First, let’s go over what your immune system does.
The immune system and its part in autoimmune diseases
This is part of the body that is your defense system. It protects you from bacteria, viruses, parasites and cancer cells to keep you healthy. One of the main parts of the immune system is your white blood cells, however, so many other parts of your body are involved in the immune system from your skin to your intestines.
The coolest thing about the immune system is that it can identify healthy cells from unhealthy foreign cells and will attack and kill the intruders to keep you healthy. However, sometimes the immune system gets confused and attacks healthy cells, rather than keeping them safe. This occurrence in the body is called an autoimmune disease. There are over 80 autoimmune diseases out there, and still no one knows why they develop in the first place. The most commonly known ones include lupus, Crohn’s disease, alopecia, ulcerative colitis, rheumatoid arthritis and more.
While people with autoimmune diseases can lead happy and healthy lives, autoimmune disease is included in the top 10 list of female deaths in every age group up to 64 years of age. This makes autoimmune diseases a HUGE issue for women. So much in fact, that women make up 80% of all people diagnosed with them.
How are 80% of people with an autoimmune disease female?
Well, autoimmune diseases aren’t clearly understood. Some are thought to be genetic, whereas others occur at random. However, what we do know comes down to our chromosomes.
Most people have 23 sets of chromosomes; this includes 1 set of sex chromosomes that determines what gender you will have at birth. Those assigned female at birth have two X chromosomes, whereas those assigned male at birth have 1 X and 1 Y chromosome. The X chromosome is roughly 3 times the size of the Y chromosome and carries around 900 genes. The Y chromosome only carries around 55 genes. Because there are so many more genes being carried by the X chromosome, a gene mutation is more likely to occur from an X chromosome. Because women have 2 of these, and men only have 1, women are more likely to have a gene mutation that leads to an autoimmune disease.
However, this does not mean that an autoimmune disease is present from birth. Autoimmune diseases have also been linked to times in women’s lives when they are going through hormonal changes such as puberty, pregnancy, postpartum, and menopause. While it is still being discussed why hormonal changes can trigger an autoimmune disease, there is a clear link between the two for some autoimmune diseases.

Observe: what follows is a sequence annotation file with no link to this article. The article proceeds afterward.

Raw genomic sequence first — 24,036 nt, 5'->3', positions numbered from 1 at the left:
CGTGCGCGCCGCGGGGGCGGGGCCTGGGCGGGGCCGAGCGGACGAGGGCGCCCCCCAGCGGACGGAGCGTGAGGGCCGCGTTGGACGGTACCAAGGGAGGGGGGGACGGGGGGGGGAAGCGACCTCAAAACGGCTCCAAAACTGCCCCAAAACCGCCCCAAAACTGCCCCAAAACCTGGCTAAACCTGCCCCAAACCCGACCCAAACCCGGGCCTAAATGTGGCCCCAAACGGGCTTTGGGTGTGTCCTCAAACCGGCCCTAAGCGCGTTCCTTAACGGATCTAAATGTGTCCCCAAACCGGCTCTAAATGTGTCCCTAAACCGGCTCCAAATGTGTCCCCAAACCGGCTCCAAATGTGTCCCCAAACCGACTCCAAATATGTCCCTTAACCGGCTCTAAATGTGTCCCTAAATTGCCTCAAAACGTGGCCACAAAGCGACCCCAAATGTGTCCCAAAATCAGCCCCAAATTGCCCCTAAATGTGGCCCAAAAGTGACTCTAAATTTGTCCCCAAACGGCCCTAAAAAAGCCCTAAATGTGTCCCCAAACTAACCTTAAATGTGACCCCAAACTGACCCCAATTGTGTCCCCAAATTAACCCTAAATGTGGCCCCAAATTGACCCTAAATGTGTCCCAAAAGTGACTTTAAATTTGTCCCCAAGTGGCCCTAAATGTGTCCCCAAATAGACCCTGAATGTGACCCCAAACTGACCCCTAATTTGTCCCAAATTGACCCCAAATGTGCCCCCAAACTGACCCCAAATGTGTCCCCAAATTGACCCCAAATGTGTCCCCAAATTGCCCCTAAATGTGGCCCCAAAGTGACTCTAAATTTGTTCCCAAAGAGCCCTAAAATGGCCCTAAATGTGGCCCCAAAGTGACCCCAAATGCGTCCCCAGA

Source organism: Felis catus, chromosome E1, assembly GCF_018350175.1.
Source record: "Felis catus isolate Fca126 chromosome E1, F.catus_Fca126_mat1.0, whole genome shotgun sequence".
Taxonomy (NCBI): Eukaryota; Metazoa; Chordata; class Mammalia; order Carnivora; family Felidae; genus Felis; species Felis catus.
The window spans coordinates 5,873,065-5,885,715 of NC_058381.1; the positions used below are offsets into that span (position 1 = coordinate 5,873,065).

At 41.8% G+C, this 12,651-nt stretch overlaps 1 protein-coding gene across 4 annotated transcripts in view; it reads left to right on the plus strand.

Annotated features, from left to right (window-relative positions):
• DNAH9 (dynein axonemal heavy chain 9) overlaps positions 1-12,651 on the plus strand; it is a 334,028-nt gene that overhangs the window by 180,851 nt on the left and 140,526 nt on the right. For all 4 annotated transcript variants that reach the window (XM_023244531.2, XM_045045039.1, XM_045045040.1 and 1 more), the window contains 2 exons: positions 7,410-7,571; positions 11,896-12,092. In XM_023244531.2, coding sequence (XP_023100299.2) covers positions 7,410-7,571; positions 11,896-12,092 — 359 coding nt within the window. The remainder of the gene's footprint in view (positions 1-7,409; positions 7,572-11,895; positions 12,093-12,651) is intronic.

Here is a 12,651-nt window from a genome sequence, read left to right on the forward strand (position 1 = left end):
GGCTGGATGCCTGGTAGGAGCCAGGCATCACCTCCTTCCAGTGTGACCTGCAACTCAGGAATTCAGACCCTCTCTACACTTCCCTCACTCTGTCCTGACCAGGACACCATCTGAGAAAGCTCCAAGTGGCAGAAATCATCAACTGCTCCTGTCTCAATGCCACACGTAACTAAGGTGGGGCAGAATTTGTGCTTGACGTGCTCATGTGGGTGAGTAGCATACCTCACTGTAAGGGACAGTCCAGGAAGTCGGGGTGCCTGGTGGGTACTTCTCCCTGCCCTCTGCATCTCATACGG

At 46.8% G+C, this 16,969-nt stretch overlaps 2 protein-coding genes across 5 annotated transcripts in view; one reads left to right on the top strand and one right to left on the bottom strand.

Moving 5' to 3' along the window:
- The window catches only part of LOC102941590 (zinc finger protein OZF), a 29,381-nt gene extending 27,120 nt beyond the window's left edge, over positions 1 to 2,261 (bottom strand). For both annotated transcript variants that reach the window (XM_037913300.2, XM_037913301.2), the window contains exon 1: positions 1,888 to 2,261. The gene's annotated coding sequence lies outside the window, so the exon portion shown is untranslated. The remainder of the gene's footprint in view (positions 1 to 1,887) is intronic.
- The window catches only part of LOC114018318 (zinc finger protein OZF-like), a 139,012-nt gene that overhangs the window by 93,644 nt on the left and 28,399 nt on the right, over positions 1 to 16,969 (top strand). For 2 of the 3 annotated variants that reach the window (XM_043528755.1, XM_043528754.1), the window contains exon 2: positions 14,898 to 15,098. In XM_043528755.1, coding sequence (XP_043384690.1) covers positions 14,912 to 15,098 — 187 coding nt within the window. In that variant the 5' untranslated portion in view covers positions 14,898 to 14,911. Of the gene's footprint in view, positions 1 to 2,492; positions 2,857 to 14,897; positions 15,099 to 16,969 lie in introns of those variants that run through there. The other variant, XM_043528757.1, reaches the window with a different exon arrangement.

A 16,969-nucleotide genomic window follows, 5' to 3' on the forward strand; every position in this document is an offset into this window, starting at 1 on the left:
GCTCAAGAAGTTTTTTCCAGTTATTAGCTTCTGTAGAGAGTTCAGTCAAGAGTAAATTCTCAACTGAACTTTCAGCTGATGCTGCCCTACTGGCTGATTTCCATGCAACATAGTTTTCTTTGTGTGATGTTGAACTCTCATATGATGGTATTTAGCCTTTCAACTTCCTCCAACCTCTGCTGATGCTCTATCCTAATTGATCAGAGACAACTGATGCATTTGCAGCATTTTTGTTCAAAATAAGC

There are even some studies that suggest autoimmune diseases are more frequent today than they were in the past due to lower fertility rates. This theory states that the immune system would have to respond during pregnancy more frequently in the past when women had larger numbers of pregnancies. Because in the modern day women are less likely to have as many pregnancies, the hormonal shift during pregnancy could be more disorienting for the immune system and could lead to an autoimmune disorder. This is just a theory, not a fact, but it does show us that there is a lot to be learned around the female immune system and how it interacts with large hormonal shifts. These are inevitable throughout a woman’s life!
While there is still so much research to be done, what we do know is the following:
Women are much more likely to develop an autoimmune disease
There is a hereditary element to some autoimmune diseases
There are certain life factors that can either prevent or encourage an autoimmune disease to develop
This is why it is very important to know your family history! If you have family members with autoimmune diseases, be sure to get checked out yourself, and try lifestyle behaviors that aid in the prevention of autoimmune diseases.
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Cleveland Clinic - https://my.clevelandclinic.org/health/diseases/21624-autoimmune-diseases
National Center for Biotechnology Information -https://www.ncbi.nlm.nih.gov/pmc/articles/PMC7292717/
Cleveland Clinic -https://my.clevelandclinic.org/health/articles/21196-immune-system
National Human Genome Research Institute - https://www.genome.gov/about-genomics/fact-sheets/X-Chromosome-facts
Benaroya Research Institute - https://www.benaroyaresearch.org/what-is-bri/disease-information/autoimmune-diseases